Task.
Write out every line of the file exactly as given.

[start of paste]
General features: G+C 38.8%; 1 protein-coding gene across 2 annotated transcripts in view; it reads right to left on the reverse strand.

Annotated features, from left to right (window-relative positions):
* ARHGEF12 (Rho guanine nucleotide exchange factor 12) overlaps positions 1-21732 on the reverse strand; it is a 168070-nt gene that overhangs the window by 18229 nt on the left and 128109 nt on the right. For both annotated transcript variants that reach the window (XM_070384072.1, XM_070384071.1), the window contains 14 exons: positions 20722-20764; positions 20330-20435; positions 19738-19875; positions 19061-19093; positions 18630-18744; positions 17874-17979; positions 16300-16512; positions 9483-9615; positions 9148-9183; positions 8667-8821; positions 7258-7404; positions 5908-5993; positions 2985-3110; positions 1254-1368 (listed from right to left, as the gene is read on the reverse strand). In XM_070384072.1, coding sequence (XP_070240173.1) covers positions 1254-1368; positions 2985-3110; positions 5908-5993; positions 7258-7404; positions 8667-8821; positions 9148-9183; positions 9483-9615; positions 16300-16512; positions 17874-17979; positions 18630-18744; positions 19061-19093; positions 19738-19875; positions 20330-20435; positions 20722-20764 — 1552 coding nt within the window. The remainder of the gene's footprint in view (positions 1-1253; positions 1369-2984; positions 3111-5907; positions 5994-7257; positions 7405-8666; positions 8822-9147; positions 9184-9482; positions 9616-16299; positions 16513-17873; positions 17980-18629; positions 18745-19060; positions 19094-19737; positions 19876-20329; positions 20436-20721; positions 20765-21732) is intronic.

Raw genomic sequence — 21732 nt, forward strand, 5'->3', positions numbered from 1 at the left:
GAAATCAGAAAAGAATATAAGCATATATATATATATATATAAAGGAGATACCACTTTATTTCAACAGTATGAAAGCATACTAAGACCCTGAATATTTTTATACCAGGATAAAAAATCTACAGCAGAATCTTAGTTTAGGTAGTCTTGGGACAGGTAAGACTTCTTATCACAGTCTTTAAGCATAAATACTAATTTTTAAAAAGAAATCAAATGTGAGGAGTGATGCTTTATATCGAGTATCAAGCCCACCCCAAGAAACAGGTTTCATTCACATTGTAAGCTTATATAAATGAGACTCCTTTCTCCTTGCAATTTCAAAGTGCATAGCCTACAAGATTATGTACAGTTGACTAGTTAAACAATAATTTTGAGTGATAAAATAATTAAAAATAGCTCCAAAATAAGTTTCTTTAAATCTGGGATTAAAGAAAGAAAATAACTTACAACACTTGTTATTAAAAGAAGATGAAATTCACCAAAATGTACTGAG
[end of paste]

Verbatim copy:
General features: G+C 38.8%; 1 protein-coding gene across 2 annotated transcripts in view; it reads right to left on the reverse strand.

Annotated features, from left to right (window-relative positions):
* ARHGEF12 (Rho guanine nucleotide exchange factor 12) overlaps positions 1-21732 on the reverse strand; it is a 168070-nt gene that overhangs the window by 18229 nt on the left and 128109 nt on the right. For both annotated transcript variants that reach the window (XM_070384072.1, XM_070384071.1), the window contains 14 exons: positions 20722-20764; positions 20330-20435; positions 19738-19875; positions 19061-19093; positions 18630-18744; positions 17874-17979; positions 16300-16512; positions 9483-9615; positions 9148-9183; positions 8667-8821; positions 7258-7404; positions 5908-5993; positions 2985-3110; positions 1254-1368 (listed from right to left, as the gene is read on the reverse strand). In XM_070384072.1, coding sequence (XP_070240173.1) covers positions 1254-1368; positions 2985-3110; positions 5908-5993; positions 7258-7404; positions 8667-8821; positions 9148-9183; positions 9483-9615; positions 16300-16512; positions 17874-17979; positions 18630-18744; positions 19061-19093; positions 19738-19875; positions 20330-20435; positions 20722-20764 — 1552 coding nt within the window. The remainder of the gene's footprint in view (positions 1-1253; positions 1369-2984; positions 3111-5907; positions 5994-7257; positions 7405-8666; positions 8822-9147; positions 9184-9482; positions 9616-16299; positions 16513-17873; positions 17980-18629; positions 18745-19060; positions 19094-19737; positions 19876-20329; positions 20436-20721; positions 20765-21732) is intronic.

Raw genomic sequence — 21732 nt, forward strand, 5'->3', positions numbered from 1 at the left:
GAAATCAGAAAAGAATATAAGCATATATATATATATATATAAAGGAGATACCACTTTATTTCAACAGTATGAAAGCATACTAAGACCCTGAATATTTTTATACCAGGATAAAAAATCTACAGCAGAATCTTAGTTTAGGTAGTCTTGGGACAGGTAAGACTTCTTATCACAGTCTTTAAGCATAAATACTAATTTTTAAAAAGAAATCAAATGTGAGGAGTGATGCTTTATATCGAGTATCAAGCCCACCCCAAGAAACAGGTTTCATTCACATTGTAAGCTTATATAAATGAGACTCCTTTCTCCTTGCAATTTCAAAGTGCATAGCCTACAAGATTATGTACAGTTGACTAGTTAAACAATAATTTTGAGTGATAAAATAATTAAAAATAGCTCCAAAATAAGTTTCTTTAAATCTGGGATTAAAGAAAGAAAATAACTTACAACACTTGTTATTAAAAGAAGATGAAATTCACCAAAATGTACTGAG